Now Breyer seems to have his regrets. In 2014, he raised the possibility that the government had stretched the AUMF too thin by applying the law to a succession of conflicts untethered from its original purpose. And on Monday, when the court refused to hear a new case involving another combatant, he voiced an even stronger objection to the AUMF’s continued rein. O’Connor’s Hamdi opinion, he wrote, warned that if “the practical circumstances of a given conflict are entirely unlike those of the conflicts that informed” the AUMF, the court’s “understanding” of the law’s reach “may unravel.” Monday, Breyer wrote, it is “past time” to decide whether the basis of Hamdi had unraveled: After all, the government “does not state that any end is in sight” to the war on terror.
To drive home his point, Breyer noted that the detainee challenging his confinement in the case at hand, Moath Hamza Ahmed al-Alwi, has been held in Guantanamo for 17 years. “Al-Alwi,” he concluded, “faces the real prospect that he will spend the rest of his life in detention based on his status as an enemy combatant a generation ago, even though today’s conflict may differ substantially from the one Congress anticipated when it passed the AUMF.”
Curiously, Breyer voted with his colleagues not to take al-Alwi’s appeal, instead preferring to wait for “an appropriate case” to revisit Hamdi. (Why isn’t al-Alwi’s case appropriate? Breyer didn’t say.) But if such a case ever arises, Breyer is unlikely to reverse Hamdi’s damage. Scalia and Stevens, the strange bedfellows who defended habeas corpus, are gone. The court’s Guantanamo swing votes, O’Connor and Kennedy, have resigned, replaced by Justices Samuel Alito and Brett Kavanaugh. Both staunchly oppose rights for Guantanamo detainees. Indeed, while serving on the U.S. Court of Appeals for the District of Columbia Circuit, Kavanaugh played a leading role hobbling Kennedy’s efforts to bring constitutional protections to Guantanamo.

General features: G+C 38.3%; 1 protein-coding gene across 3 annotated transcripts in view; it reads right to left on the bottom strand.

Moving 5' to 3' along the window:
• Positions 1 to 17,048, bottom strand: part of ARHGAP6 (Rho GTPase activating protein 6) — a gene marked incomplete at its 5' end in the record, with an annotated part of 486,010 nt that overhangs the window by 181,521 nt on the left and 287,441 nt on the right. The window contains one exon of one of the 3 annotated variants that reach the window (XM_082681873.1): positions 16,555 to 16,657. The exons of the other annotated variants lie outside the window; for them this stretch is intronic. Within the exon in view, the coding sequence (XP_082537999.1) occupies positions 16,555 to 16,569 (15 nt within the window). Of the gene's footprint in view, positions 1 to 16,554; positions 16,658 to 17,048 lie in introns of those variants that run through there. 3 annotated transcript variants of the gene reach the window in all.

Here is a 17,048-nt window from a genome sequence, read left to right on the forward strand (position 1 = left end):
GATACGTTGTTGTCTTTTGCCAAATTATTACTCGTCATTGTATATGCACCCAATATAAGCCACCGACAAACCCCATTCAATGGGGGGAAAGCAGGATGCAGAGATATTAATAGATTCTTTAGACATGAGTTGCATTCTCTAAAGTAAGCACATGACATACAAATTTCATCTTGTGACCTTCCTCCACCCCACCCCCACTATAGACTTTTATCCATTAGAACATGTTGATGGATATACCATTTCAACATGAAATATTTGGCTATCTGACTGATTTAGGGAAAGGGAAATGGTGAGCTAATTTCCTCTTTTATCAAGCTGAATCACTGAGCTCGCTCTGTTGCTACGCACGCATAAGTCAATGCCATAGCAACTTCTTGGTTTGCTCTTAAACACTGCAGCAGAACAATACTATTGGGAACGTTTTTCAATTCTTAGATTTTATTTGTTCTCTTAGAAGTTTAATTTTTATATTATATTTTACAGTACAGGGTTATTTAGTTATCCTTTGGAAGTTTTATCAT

Since Hamdi, in fact, the Supreme Court has allowed an expansion of indefinite detention beyond so-called enemy combatants. In two recent cases, the conservative majority has allowed the Trump administration to detain certain immigrants indefinitely—a development that Breyer decried as betrayal of “our basic values.” With the court’s assent, Immigration and Customs Enforcement is creating an archipelago of Guantanamos where due process has been suspended for immigrants. “I would find it alarming,” Breyer wrote in a 2018 dissent, “to believe that Congress” intended this result.
There is a lesson to be gleaned from these awful cases: The power of indefinite detention is a weapon that presidents can wield recklessly and brutally. In Hamdi, the Supreme Court turned over this weapon to the executive branch, which continues to use it in a predictably appalling and arbitrary manner. Congress must repeal the AUMF, as well as any statute—particularly immigration laws—that can arguably be read to allow endless imprisonment. The Supreme Court can no longer be trusted to enforce due process, despite Breyer’s pleas. If Congress doesn’t put a stop to this unconstitutional cruelty, no one will.